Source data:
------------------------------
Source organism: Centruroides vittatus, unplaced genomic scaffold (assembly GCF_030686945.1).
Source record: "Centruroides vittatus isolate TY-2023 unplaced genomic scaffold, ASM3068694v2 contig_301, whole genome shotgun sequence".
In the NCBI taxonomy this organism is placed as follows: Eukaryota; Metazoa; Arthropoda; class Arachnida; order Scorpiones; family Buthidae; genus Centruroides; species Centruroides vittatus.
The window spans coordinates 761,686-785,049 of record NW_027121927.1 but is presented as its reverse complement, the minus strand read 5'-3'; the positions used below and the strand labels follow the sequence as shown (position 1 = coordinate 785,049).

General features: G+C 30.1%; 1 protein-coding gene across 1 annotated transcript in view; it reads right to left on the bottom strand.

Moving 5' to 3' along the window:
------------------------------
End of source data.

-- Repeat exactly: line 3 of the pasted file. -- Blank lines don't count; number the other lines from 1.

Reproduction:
In the NCBI taxonomy this organism is placed as follows: Eukaryota; Metazoa; Arthropoda; class Arachnida; order Scorpiones; family Buthidae; genus Centruroides; species Centruroides vittatus.